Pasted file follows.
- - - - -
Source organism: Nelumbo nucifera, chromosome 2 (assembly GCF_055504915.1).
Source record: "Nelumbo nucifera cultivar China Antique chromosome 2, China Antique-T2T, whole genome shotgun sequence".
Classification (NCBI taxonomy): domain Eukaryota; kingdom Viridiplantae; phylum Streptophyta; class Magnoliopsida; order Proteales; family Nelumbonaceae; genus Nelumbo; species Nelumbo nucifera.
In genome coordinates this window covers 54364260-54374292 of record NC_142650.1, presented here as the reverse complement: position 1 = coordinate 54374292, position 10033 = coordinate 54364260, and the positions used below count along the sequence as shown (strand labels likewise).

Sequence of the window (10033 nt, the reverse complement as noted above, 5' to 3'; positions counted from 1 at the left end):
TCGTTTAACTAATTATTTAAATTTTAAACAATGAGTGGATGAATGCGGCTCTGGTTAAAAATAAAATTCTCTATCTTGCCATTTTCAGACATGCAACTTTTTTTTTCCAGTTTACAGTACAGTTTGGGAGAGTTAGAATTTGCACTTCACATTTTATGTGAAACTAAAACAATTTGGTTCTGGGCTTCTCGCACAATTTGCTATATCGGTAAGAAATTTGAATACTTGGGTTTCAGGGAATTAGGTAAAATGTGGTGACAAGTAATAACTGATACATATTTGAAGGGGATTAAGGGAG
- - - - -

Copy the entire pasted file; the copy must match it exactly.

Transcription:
Source organism: Nelumbo nucifera, chromosome 2 (assembly GCF_055504915.1).
Source record: "Nelumbo nucifera cultivar China Antique chromosome 2, China Antique-T2T, whole genome shotgun sequence".
Classification (NCBI taxonomy): domain Eukaryota; kingdom Viridiplantae; phylum Streptophyta; class Magnoliopsida; order Proteales; family Nelumbonaceae; genus Nelumbo; species Nelumbo nucifera.
In genome coordinates this window covers 54364260-54374292 of record NC_142650.1, presented here as the reverse complement: position 1 = coordinate 54374292, position 10033 = coordinate 54364260, and the positions used below count along the sequence as shown (strand labels likewise).

Sequence of the window (10033 nt, the reverse complement as noted above, 5' to 3'; positions counted from 1 at the left end):
TCGTTTAACTAATTATTTAAATTTTAAACAATGAGTGGATGAATGCGGCTCTGGTTAAAAATAAAATTCTCTATCTTGCCATTTTCAGACATGCAACTTTTTTTTTCCAGTTTACAGTACAGTTTGGGAGAGTTAGAATTTGCACTTCACATTTTATGTGAAACTAAAACAATTTGGTTCTGGGCTTCTCGCACAATTTGCTATATCGGTAAGAAATTTGAATACTTGGGTTTCAGGGAATTAGGTAAAATGTGGTGACAAGTAATAACTGATACATATTTGAAGGGGATTAAGGGAG